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Vasily Grossman
Translated from Russian by Robert Chandler
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Vasily Grossman
   Vasily Grossman

Good Wishes (Dobro vam) Grossman's account of two months he spent in Armenia in late 1961, is the most personal and intimate of Grossman's works. Although its various threads are deftly woven together, Good Wishes has an air of absolute spontaneity, as though Grossman is simply chatting to the reader about his immediate impressions of the country, his encounters with people, and even his physical problems. Grossman was not aware of this at the time, but the real cause of these unexpected problems is that he was already suffering from cancer, soon to be found in one of his kidneys. The following highly abridged extract is from chapter five. Grossman has just arrived by train in Yerevan, the capital of Armenia. No one had met him at the station (Grossman writes wittily about how upset he was by this blow to his sense of self-importance) and so he has begun to explore the city on his own.
Good Wishes will be published in 2012 by NYRB Classics, in a translation by Robert & Elizabeth Chandler.

Robert Chandler

From Good Wishes (Dobro vam) by Vasily Grossman

The inner yard! What constitutes the soul, the inner kernel of Yerevan is not its churches or government buildings, not its train stations, not its theatre or concert hall, not its three-storey palace of a department store. No, what constitutes the soul of Yerevan is its inner courtyards. [] This is the city as a living organism, with the outer skin stripped away. This is where all of Eastern life can be seen: the tenderness of the heart, the peristalsis of the gut, the firing of synapses, the power of both blood kinship and the ties that link all who were born in the same town or village. Old men pray their rosaries and exchange leisurely smiles; children get up to no good; smoke rises from braziers; quince and peach preserves simmer in copper pans; washing tubs are lost in clouds of steam; green-eyed cats watch their mistresses plucking chickens. We are not far from Turkey. We are not far from Persia. []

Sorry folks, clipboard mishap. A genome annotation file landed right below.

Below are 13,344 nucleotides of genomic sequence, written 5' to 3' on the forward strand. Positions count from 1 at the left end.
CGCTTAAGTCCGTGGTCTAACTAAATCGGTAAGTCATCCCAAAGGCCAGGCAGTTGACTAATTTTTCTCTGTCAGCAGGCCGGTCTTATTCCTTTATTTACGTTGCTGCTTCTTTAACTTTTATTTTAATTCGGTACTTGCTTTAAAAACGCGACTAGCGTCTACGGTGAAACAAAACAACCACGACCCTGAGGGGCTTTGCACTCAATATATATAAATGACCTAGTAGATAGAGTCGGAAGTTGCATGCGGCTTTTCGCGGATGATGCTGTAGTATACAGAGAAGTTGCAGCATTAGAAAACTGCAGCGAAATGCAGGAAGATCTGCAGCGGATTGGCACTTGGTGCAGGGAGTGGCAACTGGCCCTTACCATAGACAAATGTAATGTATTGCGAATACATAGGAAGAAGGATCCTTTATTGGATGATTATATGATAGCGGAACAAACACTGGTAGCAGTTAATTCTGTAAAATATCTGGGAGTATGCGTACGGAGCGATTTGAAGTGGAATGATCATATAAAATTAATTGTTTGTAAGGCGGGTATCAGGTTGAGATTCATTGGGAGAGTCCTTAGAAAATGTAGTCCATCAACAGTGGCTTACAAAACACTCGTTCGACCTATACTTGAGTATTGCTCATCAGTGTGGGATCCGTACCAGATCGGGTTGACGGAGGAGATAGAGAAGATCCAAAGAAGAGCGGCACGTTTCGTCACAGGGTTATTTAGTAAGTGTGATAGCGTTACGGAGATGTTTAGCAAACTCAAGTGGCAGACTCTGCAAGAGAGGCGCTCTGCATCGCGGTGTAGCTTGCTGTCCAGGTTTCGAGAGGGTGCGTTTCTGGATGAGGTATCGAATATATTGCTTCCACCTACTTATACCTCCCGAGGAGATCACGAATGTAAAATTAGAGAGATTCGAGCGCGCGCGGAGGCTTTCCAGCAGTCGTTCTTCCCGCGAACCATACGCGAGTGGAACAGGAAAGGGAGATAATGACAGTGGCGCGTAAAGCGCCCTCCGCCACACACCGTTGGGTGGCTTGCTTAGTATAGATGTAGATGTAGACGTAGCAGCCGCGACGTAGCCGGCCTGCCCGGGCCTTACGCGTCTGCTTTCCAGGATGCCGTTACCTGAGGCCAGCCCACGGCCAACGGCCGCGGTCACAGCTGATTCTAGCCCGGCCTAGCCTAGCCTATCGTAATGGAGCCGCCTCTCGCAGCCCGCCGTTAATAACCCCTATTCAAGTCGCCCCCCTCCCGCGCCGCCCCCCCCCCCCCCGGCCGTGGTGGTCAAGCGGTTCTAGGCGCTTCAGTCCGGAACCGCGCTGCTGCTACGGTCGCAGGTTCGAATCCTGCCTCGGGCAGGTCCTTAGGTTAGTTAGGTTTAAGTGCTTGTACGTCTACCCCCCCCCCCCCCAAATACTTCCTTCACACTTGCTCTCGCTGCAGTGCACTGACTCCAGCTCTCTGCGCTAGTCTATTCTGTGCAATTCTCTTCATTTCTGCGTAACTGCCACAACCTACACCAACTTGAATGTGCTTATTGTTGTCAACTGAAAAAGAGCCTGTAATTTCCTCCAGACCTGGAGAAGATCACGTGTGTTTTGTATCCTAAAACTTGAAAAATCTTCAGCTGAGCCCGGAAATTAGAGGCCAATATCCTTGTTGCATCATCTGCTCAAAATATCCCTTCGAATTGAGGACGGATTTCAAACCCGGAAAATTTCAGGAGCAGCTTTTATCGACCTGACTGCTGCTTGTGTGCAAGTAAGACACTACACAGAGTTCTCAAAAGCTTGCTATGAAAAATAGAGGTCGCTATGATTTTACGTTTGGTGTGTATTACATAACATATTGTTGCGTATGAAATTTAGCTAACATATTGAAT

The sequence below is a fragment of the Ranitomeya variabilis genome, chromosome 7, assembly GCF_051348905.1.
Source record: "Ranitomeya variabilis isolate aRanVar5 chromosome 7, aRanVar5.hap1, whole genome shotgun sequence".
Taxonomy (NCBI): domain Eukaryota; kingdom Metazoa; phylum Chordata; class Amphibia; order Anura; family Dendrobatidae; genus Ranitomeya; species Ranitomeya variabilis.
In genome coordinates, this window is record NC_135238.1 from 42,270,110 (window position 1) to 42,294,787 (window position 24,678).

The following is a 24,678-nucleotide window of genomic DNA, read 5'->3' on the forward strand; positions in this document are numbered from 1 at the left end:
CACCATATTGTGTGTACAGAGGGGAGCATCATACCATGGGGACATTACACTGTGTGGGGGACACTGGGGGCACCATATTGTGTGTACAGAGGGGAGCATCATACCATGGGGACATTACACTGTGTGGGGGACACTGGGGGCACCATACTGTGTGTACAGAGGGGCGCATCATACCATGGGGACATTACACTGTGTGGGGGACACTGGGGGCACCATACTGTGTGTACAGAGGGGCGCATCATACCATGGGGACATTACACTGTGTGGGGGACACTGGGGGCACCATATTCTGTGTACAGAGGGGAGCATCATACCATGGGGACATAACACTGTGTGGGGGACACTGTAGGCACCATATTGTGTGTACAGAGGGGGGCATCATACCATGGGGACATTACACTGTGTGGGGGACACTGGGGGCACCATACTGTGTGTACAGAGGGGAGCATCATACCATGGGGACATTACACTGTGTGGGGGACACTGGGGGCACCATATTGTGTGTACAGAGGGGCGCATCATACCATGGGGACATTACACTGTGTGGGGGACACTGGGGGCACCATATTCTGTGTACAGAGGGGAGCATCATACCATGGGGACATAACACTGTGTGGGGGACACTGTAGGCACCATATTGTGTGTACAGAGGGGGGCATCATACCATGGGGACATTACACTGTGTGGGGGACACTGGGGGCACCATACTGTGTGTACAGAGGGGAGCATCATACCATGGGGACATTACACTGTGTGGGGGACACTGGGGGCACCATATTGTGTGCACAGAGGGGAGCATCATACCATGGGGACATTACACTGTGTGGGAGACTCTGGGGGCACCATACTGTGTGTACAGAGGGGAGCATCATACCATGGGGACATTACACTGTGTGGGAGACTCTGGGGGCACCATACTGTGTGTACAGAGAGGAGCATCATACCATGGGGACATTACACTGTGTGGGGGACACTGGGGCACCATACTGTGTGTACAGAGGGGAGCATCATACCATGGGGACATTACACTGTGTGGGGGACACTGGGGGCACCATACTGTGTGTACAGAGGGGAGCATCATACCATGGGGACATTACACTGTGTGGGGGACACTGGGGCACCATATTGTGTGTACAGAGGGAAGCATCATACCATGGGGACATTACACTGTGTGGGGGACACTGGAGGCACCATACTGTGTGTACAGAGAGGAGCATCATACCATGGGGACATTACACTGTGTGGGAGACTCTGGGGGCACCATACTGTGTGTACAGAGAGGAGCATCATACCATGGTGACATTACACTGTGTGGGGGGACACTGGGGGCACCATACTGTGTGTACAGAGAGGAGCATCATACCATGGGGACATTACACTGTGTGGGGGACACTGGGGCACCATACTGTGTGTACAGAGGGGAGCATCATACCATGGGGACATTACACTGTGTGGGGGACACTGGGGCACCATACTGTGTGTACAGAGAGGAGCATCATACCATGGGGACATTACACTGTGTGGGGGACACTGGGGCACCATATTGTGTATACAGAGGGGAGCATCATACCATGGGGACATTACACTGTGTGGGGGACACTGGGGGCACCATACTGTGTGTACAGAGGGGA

And so I go on building my own Yerevan. I grind, crush, absorb and inhale its basalt and its rose-coloured tufa, its asphalt and its cobble-stones, the glass of its shop windows, its monuments to Stalin and Lenin, its monuments to Abovyan1, Shaumyan2 and Charents3, its countless portraits of Anastas Mikoyan;4 I absorb and inhale faces, accents, the frenzied roar of cars being driven at speed by frenzied drivers. []

Lord and creator, I wander through the streets of Yerevan; I build Yerevan in my own soul. Yerevan — this city that the Armenians tell me has existed for two thousand and seven hundred years; this city that was invaded by both Mongols and Persians; this city that was visited by Greek merchants and occupied by Paskevich's army;5 this city that, only three hours earlier, did not even exist at all.

But then this creator, this almighty ruler begins to feel anxious; he starts glancing around uneasily